The Colorado Supreme Court has given preclusive effect in an attorney disciplinary proceeding to a trial court's finding in a child support proceeding that the attorney's failure to pay child support was willful. See People v. Kolenc, 887 P.2d 1024, 1026 (Colo.1994); see also People v. Tucker, 837 P.2d 1225 (Colo.1992)(conclusion in criminal contempt proceeding that attorney willfully failed to pay child support would preclude litigation of willfulness issue in disciplinary proceeding). Further, the supreme court has precluded relitigation of issues decided in an arbitration proceeding so long as the traditional issue preclusion test has been met. Guar. Nat'l Ins. Co. v. Williams, 982 P.2d 306 (Colo.1999); see also Dale v. Guar. Nat'l Ins. Co., 948 P.2d 545 (Colo.1997); Quist v. Specialties Supply Co., 12 P.3d 863 (Colo.App.2000)(the principles of issue preclusion apply to arbitration proceedings). And issue preclusion applies to administrative proceedings in which the agency is acting in a quasi-judicial role. Salida Sch. Dist. R-32-J v. Morrison, supra, 732 P.2d at 1163; see also Pub. Serv. Co. v. Van Wyk, 27 P.3d 377 (Colo.2001); Sunny Acres Villa, Inc. v. Cooper, 25 P.3d 44 (Colo.2001)(preclusion extends to an administrative agency's finding of fact and conclusion of law).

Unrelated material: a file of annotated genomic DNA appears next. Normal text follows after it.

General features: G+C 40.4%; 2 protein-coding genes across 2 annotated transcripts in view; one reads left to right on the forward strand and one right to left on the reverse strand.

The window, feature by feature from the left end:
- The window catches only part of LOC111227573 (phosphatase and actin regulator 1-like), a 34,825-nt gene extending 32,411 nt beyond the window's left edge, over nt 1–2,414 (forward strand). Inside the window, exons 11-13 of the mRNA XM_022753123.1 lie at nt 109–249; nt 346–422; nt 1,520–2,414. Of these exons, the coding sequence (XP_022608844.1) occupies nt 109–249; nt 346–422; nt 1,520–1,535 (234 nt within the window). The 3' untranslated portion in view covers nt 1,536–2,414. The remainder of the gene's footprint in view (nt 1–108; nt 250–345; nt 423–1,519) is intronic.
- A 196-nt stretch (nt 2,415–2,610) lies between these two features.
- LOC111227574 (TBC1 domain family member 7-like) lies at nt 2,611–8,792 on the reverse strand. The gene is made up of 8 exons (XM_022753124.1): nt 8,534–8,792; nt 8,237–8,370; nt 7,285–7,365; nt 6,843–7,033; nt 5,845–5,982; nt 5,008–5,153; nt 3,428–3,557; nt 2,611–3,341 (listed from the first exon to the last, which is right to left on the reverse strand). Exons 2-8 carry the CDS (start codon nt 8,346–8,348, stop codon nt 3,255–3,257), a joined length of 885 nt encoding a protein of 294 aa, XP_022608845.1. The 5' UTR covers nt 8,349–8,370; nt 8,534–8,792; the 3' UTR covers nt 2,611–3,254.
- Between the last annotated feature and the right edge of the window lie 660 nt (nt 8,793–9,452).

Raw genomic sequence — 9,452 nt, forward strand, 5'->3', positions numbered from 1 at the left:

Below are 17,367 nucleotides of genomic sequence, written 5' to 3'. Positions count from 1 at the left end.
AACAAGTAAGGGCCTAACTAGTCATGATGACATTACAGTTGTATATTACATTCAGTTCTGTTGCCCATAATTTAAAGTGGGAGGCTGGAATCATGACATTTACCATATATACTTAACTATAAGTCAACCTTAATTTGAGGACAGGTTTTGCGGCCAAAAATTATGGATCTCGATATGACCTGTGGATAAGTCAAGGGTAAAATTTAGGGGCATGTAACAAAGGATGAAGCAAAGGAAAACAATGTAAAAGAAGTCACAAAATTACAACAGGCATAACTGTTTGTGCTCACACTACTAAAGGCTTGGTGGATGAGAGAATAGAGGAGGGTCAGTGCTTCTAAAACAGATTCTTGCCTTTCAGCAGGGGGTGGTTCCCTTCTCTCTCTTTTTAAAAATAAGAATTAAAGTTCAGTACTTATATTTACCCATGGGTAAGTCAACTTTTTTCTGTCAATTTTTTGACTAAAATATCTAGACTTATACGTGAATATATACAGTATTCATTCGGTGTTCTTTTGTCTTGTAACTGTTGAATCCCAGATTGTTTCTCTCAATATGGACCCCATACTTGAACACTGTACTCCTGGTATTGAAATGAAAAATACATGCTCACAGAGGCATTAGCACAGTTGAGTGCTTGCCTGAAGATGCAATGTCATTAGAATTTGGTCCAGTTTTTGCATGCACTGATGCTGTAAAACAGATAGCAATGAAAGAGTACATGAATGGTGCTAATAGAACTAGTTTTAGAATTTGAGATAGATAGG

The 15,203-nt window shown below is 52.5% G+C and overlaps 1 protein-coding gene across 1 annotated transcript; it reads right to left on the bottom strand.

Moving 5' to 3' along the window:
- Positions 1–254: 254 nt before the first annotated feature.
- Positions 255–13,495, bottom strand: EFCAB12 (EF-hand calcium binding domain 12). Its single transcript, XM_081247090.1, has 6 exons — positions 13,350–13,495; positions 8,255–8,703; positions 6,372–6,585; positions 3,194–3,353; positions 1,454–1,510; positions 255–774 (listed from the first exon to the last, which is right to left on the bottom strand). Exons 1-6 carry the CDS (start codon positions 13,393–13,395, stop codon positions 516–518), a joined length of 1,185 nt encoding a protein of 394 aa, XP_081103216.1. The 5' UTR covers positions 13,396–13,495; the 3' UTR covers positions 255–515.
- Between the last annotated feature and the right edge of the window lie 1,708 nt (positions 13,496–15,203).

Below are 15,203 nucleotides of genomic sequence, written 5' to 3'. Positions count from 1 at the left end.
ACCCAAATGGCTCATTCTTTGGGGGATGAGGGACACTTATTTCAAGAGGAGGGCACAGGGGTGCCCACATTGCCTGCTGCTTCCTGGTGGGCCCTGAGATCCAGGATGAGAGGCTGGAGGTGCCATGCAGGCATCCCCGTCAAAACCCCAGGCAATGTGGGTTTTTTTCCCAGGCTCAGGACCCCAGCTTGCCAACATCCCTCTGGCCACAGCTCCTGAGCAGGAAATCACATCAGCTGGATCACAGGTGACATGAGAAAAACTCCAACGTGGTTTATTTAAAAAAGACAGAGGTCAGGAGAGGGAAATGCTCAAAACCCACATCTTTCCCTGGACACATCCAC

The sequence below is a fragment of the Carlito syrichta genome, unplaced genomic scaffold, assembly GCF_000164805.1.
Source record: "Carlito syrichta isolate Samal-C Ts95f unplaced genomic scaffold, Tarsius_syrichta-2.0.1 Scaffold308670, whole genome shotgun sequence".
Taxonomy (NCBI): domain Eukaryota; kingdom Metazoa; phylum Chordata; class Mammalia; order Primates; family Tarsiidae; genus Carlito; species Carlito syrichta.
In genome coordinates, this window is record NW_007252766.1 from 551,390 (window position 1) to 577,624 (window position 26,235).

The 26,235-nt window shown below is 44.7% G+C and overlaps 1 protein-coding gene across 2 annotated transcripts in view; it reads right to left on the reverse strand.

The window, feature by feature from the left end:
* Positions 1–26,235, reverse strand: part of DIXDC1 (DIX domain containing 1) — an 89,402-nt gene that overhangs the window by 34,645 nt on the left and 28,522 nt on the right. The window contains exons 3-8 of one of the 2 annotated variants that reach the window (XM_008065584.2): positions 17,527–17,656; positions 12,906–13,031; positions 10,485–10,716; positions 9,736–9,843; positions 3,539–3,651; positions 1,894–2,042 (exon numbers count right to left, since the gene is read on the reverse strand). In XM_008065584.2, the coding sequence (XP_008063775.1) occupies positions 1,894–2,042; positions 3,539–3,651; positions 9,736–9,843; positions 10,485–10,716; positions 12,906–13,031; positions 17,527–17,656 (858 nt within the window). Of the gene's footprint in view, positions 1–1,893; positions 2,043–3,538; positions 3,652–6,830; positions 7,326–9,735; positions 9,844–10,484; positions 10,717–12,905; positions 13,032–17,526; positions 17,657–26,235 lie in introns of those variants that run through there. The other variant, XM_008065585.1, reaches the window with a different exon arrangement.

When intent is an element of the offense, an adjudication of delinquency has been held sufficient to establish a conclusive presumption of intent in an insurance coverage action because adjudication of delinquency requires a higher burden of proof and constitutional protections not present in most civil cases. Swentkowski v. Dawson, 881 P.2d 437 (Colo.App.1994); see also Colo. Farm Bureau Mut. Ins. Co. v. Snowbarger, 934 P.2d 909 (Colo.App.1997)(when the issue of intent is finally decided in previous criminal prosecution, it cannot be relitigated to avoid the intentional acts exclusion of an insurance policy); State Farm Fire & Cas. Co. v. Mason, 697 P.2d 793 (Colo.App.1984)(dismissal of arson charges against the insured in criminal action did not collaterally estop insurer from filing a petition for declaratory judgment where the insurer was not in privity with the prosecutor).

The United States District Court for the District of Colorado, construing Colorado law, also has applied the doctrine of issue preclusion where the first adjudication was criminal and the subsequent litigation was civil. In Poole v. State Farm Fire & Casualty Co., 941 F.Supp. 964 (D.Colo.1996), aff'd, 125 F.3d 862 (10th Cir.1997), the plaintiff was convicted of first degree murder. The victim's estate sued for wrongful death. The plaintiff brought a civil action against its insurer seeking a defense and indemnity. The district court granted summary judgment in favor of the insurer under its policy exclusion for "intentional acts causing bodily injury," concluding the plaintiff's intent was decided...